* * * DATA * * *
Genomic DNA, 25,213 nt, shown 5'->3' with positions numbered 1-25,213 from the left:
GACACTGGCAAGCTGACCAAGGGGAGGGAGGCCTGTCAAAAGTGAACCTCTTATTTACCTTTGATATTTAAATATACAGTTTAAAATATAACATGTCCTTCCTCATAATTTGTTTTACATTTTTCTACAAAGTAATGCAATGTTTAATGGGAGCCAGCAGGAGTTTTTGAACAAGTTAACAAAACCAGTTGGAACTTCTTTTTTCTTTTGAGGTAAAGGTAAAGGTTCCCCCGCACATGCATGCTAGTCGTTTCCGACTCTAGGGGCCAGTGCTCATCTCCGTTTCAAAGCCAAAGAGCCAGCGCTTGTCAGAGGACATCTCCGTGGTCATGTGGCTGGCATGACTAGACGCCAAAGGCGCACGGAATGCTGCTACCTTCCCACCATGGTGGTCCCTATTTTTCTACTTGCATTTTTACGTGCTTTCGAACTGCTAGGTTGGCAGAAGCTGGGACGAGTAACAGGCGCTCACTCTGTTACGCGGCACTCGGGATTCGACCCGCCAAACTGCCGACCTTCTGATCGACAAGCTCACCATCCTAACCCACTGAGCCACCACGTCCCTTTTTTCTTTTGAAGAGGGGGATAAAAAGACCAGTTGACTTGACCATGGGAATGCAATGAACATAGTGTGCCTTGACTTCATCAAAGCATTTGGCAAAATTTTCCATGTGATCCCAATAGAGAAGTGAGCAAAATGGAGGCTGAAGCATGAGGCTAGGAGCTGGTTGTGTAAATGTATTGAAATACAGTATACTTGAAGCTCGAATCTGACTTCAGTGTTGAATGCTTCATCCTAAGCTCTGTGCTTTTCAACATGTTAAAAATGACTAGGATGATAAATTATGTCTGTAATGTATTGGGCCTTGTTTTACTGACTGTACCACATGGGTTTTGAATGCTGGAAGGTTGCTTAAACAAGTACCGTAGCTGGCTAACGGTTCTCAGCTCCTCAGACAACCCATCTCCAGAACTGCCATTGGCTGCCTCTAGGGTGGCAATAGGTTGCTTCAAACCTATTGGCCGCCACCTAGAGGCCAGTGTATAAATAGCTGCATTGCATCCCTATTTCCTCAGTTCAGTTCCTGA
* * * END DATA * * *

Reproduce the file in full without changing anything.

Genomic DNA, 25,213 nt, shown 5'->3' with positions numbered 1-25,213 from the left:
GACACTGGCAAGCTGACCAAGGGGAGGGAGGCCTGTCAAAAGTGAACCTCTTATTTACCTTTGATATTTAAATATACAGTTTAAAATATAACATGTCCTTCCTCATAATTTGTTTTACATTTTTCTACAAAGTAATGCAATGTTTAATGGGAGCCAGCAGGAGTTTTTGAACAAGTTAACAAAACCAGTTGGAACTTCTTTTTTCTTTTGAGGTAAAGGTAAAGGTTCCCCCGCACATGCATGCTAGTCGTTTCCGACTCTAGGGGCCAGTGCTCATCTCCGTTTCAAAGCCAAAGAGCCAGCGCTTGTCAGAGGACATCTCCGTGGTCATGTGGCTGGCATGACTAGACGCCAAAGGCGCACGGAATGCTGCTACCTTCCCACCATGGTGGTCCCTATTTTTCTACTTGCATTTTTACGTGCTTTCGAACTGCTAGGTTGGCAGAAGCTGGGACGAGTAACAGGCGCTCACTCTGTTACGCGGCACTCGGGATTCGACCCGCCAAACTGCCGACCTTCTGATCGACAAGCTCACCATCCTAACCCACTGAGCCACCACGTCCCTTTTTTCTTTTGAAGAGGGGGATAAAAAGACCAGTTGACTTGACCATGGGAATGCAATGAACATAGTGTGCCTTGACTTCATCAAAGCATTTGGCAAAATTTTCCATGTGATCCCAATAGAGAAGTGAGCAAAATGGAGGCTGAAGCATGAGGCTAGGAGCTGGTTGTGTAAATGTATTGAAATACAGTATACTTGAAGCTCGAATCTGACTTCAGTGTTGAATGCTTCATCCTAAGCTCTGTGCTTTTCAACATGTTAAAAATGACTAGGATGATAAATTATGTCTGTAATGTATTGGGCCTTGTTTTACTGACTGTACCACATGGGTTTTGAATGCTGGAAGGTTGCTTAAACAAGTACCGTAGCTGGCTAACGGTTCTCAGCTCCTCAGACAACCCATCTCCAGAACTGCCATTGGCTGCCTCTAGGGTGGCAATAGGTTGCTTCAAACCTATTGGCCGCCACCTAGAGGCCAGTGTATAAATAGCTGCATTGCATCCCTATTTCCTCAGTTCAGTTCCTGA